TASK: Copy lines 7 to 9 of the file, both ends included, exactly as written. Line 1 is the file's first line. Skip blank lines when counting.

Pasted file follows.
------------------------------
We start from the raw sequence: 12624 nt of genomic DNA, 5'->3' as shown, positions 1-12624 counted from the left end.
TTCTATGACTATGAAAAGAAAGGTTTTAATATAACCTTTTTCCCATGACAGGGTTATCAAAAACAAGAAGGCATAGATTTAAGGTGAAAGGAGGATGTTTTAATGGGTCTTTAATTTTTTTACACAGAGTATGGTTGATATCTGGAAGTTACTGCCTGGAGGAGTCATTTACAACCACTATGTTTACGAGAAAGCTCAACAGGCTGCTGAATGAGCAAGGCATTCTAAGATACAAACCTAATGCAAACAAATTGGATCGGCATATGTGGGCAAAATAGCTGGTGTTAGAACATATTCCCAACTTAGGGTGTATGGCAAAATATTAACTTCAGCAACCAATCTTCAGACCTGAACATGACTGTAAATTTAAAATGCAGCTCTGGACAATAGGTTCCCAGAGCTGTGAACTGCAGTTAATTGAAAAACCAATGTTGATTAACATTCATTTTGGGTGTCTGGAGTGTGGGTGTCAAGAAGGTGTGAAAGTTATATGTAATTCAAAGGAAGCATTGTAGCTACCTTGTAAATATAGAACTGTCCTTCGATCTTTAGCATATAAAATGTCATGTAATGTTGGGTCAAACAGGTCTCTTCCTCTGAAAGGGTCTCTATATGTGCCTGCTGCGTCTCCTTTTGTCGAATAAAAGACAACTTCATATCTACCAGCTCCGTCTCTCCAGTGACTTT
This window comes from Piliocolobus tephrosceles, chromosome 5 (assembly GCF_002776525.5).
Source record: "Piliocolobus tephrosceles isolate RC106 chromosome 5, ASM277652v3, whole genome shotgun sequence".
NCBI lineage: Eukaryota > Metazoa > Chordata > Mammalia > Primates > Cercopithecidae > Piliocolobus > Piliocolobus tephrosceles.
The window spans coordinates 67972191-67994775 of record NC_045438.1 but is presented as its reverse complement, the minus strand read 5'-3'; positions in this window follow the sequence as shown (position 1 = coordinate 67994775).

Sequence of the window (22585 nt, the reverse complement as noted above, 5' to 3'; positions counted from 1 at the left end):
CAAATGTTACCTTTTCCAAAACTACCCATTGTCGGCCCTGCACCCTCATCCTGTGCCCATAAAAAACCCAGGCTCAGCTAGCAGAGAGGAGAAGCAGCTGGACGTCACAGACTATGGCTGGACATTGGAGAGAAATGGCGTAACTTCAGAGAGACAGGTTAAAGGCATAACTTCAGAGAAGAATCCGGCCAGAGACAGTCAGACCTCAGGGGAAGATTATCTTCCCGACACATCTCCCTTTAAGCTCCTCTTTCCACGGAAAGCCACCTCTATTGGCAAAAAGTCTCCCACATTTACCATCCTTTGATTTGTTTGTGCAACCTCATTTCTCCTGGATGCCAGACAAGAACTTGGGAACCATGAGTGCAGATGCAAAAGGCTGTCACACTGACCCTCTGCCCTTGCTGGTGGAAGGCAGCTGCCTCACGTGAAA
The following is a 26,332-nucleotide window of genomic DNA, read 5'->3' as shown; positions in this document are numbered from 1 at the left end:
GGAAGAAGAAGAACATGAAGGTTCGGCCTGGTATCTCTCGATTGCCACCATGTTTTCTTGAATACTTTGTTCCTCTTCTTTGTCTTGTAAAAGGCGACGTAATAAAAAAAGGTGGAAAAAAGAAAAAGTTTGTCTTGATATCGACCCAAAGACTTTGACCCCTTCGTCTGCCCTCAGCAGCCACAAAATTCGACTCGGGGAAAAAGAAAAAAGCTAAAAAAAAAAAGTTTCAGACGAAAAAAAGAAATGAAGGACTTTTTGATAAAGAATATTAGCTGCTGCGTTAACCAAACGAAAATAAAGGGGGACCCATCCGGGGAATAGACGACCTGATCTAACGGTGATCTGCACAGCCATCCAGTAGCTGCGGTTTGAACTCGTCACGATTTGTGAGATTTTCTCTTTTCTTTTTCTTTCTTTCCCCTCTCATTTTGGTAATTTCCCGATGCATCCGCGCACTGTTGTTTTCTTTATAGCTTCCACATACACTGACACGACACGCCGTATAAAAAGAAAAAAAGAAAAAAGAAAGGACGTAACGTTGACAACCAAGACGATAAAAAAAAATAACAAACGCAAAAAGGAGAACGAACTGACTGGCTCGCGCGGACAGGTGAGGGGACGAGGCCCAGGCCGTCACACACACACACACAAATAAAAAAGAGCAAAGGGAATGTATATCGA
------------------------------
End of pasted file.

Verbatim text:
Sequence of the window (22585 nt, the reverse complement as noted above, 5' to 3'; positions counted from 1 at the left end):
CAAATGTTACCTTTTCCAAAACTACCCATTGTCGGCCCTGCACCCTCATCCTGTGCCCATAAAAAACCCAGGCTCAGCTAGCAGAGAGGAGAAGCAGCTGGACGTCACAGACTATGGCTGGACATTGGAGAGAAATGGCGTAACTTCAGAGAGACAGGTTAAAGGCATAACTTCAGAGAAGAATCCGGCCAGAGACAGTCAGACCTCAGGGGAAGATTATCTTCCCGACACATCTCCCTTTAAGCTCCTCTTTCCACGGAAAGCCACCTCTATTGGCAAAAAGTCTCCCACATTTACCATCCTTTGATTTGTTTGTGCAACCTCATTTCTCCTGGATGCCAGACAAGAACTTGGGAACCATGAGTGCAGATGCAAAAGGCTGTCACACTGACCCTCTGCCCTTGCTGGTGGAAGGCAGCTGCCTCACGTGAAA
The following is a 26,332-nucleotide window of genomic DNA, read 5'->3' as shown; positions in this document are numbered from 1 at the left end: